It’s said that the only certainties in life are death and taxes. Fittingly, most of Everything Everywhere All At Once takes place in a tax auditor’s office where Evelyn, our protagonist, anxiously anticipates the tax auditor to deal the final blow to her business. If that wasn’t enough, she’s already juggling these financial woes with a crumbling marriage that is almost terminal, while seeking the approval of her elderly father who is facing his own mortality. Pair this with her decaying relationship with her daughter and we soon realise we’re meeting her at a particularly low point. But life is really made by how we overcome all the uncertainties in-between.
The film’s trippy format has garnered a lot of attention. Things change when her husband, Waymond, suddenly turns to her, informing her that he is in fact not her husband, but another version of Waymond from a different reality, from a world where humans have learned to ‘verse jump’ to their other lives. He tells her that she is the last chance they have to save humanity and defeat Jobu Tupaki, an alternate version of her daughter Joy, who is a behemoth of chaos from the Alpha-verse. Evelyn learns that she is only one iteration of Evelyns in an infinite multiverse of other versions of herself – yet, she is the only one who can save the world. Immediately, we’re thrust into a dizzying, universe-hopping adventure, where the tax office transforms into a site of the battle with some of the most original fight choreography in recent film history – involving but not limited to fanny-packs, paper cuts, and butt plugs. Michelle Yeoh’s sensitive portrayal of a Chinese-American woman barely holding her life together elevates a sci-fi film to a philosophical study of immigrant experiences that makes you cry and then giggle in the same breath.
For Everything Everywhere All At Once’s directors, Daniel Kwan and Daniel Scheinert, collectively known as the Daniels, the multiverse is not about uniting different superhero universes but rethinking the infinite ways that our paths could split, depending upon every decision we make. As a second-generation Chinese-American, Dan Kwan frames the multiverse through the lens of the immigrant experience. He explains to gal-dem: “My father came from Hong Kong, my mother came from Taiwan and there have always been these questions – what if they didn’t move here? How unrecognisable would my life have been?” The experience of uprooting your life to a new country often shifts your whole life trajectory and we frequently see the older immigrant generations fantasise about the other possibilities, looking back to an old home and a parallel life. The multiverse is not just a sci-fi trope, but a way of exploring the breadth of immigrant anxieties, and also desires. If there is a world where Evelyn, the martial arts master, can exist alongside Evelyn, the laundromat owner, then the beauty of our universe lies in the expansive probabilities of human existence. “We’re trying to say that every immigrant woman that you see on the street could be a star,” Kwan smiles.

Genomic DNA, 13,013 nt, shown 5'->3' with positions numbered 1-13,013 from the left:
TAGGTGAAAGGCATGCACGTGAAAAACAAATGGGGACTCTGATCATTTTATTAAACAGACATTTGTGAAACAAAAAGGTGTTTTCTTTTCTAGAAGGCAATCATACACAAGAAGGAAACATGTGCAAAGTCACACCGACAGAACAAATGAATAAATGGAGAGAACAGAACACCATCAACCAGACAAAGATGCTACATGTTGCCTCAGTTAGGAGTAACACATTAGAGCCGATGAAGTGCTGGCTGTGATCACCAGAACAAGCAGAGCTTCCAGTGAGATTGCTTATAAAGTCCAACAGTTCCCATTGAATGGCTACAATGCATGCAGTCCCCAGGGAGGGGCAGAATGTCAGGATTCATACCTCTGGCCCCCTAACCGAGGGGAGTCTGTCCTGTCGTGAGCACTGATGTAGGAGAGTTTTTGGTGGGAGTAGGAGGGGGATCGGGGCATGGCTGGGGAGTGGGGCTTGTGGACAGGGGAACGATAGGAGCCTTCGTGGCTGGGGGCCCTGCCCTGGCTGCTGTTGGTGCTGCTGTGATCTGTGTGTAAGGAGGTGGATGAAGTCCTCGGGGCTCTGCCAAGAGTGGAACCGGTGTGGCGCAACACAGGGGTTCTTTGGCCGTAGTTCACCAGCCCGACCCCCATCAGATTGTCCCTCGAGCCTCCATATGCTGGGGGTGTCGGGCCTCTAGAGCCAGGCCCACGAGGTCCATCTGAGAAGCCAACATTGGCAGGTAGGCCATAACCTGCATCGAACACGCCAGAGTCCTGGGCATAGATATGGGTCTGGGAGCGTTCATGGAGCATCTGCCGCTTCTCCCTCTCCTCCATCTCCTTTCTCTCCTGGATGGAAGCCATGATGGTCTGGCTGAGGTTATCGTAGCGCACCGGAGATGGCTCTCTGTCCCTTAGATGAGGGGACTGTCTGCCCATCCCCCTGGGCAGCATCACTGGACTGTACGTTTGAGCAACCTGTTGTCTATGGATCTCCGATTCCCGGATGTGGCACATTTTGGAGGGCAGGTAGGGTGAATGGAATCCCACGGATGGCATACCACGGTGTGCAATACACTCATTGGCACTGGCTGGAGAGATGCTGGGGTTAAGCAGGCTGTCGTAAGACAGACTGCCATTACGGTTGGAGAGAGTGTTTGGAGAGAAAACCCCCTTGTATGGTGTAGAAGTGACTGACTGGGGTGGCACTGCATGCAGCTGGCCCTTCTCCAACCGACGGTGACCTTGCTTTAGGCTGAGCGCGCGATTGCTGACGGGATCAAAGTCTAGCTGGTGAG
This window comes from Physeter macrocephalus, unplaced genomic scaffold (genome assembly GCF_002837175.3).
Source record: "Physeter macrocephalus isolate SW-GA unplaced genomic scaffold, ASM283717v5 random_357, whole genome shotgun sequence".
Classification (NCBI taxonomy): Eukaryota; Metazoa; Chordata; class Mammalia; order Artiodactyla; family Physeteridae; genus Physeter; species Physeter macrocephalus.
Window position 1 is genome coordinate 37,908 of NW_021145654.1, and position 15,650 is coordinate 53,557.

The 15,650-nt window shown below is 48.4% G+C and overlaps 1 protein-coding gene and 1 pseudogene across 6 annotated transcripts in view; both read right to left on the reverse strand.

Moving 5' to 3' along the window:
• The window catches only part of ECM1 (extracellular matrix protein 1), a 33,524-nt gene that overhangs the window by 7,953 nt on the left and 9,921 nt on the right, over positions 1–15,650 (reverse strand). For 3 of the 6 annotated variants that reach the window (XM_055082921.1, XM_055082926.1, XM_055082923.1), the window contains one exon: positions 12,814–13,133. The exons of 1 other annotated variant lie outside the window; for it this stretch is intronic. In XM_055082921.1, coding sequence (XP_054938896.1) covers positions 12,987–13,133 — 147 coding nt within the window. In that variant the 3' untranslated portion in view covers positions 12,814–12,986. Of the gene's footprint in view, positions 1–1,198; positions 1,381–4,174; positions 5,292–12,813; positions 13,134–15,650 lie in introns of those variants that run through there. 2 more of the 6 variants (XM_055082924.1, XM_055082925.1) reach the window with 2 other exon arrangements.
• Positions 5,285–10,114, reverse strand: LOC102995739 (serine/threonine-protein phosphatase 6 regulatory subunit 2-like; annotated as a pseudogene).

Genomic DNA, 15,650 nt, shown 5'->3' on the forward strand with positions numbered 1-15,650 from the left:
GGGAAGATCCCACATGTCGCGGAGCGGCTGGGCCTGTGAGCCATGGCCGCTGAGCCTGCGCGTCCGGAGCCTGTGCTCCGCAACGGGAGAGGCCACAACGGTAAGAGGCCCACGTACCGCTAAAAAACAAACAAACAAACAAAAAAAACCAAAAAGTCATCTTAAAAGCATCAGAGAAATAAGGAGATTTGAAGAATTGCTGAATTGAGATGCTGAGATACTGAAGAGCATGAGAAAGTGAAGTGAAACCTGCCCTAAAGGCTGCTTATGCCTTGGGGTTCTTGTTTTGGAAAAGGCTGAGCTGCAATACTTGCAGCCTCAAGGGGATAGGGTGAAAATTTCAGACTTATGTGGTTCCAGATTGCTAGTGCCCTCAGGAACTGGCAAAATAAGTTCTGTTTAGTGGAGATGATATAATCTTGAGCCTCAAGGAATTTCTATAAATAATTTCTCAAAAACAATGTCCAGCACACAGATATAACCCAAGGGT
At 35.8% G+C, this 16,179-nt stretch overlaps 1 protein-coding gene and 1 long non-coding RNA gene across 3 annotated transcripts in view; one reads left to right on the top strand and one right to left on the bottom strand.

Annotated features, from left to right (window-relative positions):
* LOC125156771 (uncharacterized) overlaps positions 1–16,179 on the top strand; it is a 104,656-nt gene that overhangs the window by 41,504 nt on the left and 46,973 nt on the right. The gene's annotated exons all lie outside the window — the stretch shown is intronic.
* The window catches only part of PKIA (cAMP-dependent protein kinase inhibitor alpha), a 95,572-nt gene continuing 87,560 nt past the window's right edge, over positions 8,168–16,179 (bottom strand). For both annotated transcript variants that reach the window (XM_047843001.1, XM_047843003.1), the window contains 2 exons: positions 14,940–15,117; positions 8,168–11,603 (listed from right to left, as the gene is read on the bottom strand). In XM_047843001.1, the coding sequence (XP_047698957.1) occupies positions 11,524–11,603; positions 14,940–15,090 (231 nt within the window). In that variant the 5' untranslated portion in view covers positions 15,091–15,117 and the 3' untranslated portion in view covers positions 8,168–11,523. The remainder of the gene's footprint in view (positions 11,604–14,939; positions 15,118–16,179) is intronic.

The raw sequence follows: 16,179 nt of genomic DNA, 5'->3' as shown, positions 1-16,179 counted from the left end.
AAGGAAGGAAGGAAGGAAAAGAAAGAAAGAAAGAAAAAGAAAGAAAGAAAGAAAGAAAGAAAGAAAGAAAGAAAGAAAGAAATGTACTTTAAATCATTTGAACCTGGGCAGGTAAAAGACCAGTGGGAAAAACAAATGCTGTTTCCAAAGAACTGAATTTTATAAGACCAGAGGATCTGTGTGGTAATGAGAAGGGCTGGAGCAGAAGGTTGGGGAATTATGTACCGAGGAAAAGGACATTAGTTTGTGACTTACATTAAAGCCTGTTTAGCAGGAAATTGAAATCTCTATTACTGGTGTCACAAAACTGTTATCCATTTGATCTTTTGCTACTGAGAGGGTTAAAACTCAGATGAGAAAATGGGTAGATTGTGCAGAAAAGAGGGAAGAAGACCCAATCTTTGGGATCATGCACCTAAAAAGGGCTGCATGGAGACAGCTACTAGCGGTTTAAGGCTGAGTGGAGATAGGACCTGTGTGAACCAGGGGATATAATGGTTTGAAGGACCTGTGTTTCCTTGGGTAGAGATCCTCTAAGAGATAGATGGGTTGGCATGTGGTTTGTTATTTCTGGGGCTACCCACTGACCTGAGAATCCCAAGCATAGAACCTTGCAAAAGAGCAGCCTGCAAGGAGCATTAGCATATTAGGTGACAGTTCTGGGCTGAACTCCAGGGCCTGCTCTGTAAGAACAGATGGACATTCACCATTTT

Language is our key to understanding each other, and here, it unlocks the multiverse. The Daniels consider the challenges of growing up in a multilingual household and how that shapes different understandings of reality. Even before the multiverse is introduced, each character seemed to be cocooned in their own world, speaking past each other, failing to recognise the needs of their loved ones. Evelyn underestimates her husband and treats him like a nuisance who can’t do anything right, even while he’s trying to serve her divorce papers. She fails to recognise how important it is to Joy for her queer relationship to be validated. When Joy attempts to introduce her girlfriend to her grandpa in a flurry of broken Mandarin, Evelyn glosses over Joy’s speech quickly, saying that Becky is just a “good friend”. Three different generations in one household stutter along in different tongues, a mix of English, Chinese and Cantonese where language acts as another barrier.